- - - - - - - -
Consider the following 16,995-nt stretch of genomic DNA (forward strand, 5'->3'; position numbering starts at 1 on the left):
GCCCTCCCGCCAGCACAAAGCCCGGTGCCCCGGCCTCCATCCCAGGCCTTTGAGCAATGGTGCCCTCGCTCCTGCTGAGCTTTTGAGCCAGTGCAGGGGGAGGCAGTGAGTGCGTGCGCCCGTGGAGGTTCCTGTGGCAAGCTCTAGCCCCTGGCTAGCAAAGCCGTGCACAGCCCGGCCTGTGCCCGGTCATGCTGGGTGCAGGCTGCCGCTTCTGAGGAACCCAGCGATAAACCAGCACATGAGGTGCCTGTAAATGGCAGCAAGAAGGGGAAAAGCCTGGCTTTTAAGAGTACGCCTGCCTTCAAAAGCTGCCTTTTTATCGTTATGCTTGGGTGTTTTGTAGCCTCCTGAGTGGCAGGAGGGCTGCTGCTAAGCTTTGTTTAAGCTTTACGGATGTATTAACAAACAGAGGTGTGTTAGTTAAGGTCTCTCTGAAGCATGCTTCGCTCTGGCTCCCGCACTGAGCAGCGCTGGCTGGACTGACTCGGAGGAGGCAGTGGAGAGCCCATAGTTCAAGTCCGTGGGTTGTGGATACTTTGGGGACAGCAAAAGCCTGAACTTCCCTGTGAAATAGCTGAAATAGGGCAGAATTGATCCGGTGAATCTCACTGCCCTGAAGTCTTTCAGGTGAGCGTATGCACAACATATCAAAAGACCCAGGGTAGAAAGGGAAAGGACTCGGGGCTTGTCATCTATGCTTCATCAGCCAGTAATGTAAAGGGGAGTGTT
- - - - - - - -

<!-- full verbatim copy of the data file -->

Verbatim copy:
Consider the following 16,995-nt stretch of genomic DNA (forward strand, 5'->3'; position numbering starts at 1 on the left):
GCCCTCCCGCCAGCACAAAGCCCGGTGCCCCGGCCTCCATCCCAGGCCTTTGAGCAATGGTGCCCTCGCTCCTGCTGAGCTTTTGAGCCAGTGCAGGGGGAGGCAGTGAGTGCGTGCGCCCGTGGAGGTTCCTGTGGCAAGCTCTAGCCCCTGGCTAGCAAAGCCGTGCACAGCCCGGCCTGTGCCCGGTCATGCTGGGTGCAGGCTGCCGCTTCTGAGGAACCCAGCGATAAACCAGCACATGAGGTGCCTGTAAATGGCAGCAAGAAGGGGAAAAGCCTGGCTTTTAAGAGTACGCCTGCCTTCAAAAGCTGCCTTTTTATCGTTATGCTTGGGTGTTTTGTAGCCTCCTGAGTGGCAGGAGGGCTGCTGCTAAGCTTTGTTTAAGCTTTACGGATGTATTAACAAACAGAGGTGTGTTAGTTAAGGTCTCTCTGAAGCATGCTTCGCTCTGGCTCCCGCACTGAGCAGCGCTGGCTGGACTGACTCGGAGGAGGCAGTGGAGAGCCCATAGTTCAAGTCCGTGGGTTGTGGATACTTTGGGGACAGCAAAAGCCTGAACTTCCCTGTGAAATAGCTGAAATAGGGCAGAATTGATCCGGTGAATCTCACTGCCCTGAAGTCTTTCAGGTGAGCGTATGCACAACATATCAAAAGACCCAGGGTAGAAAGGGAAAGGACTCGGGGCTTGTCATCTATGCTTCATCAGCCAGTAATGTAAAGGGGAGTGTT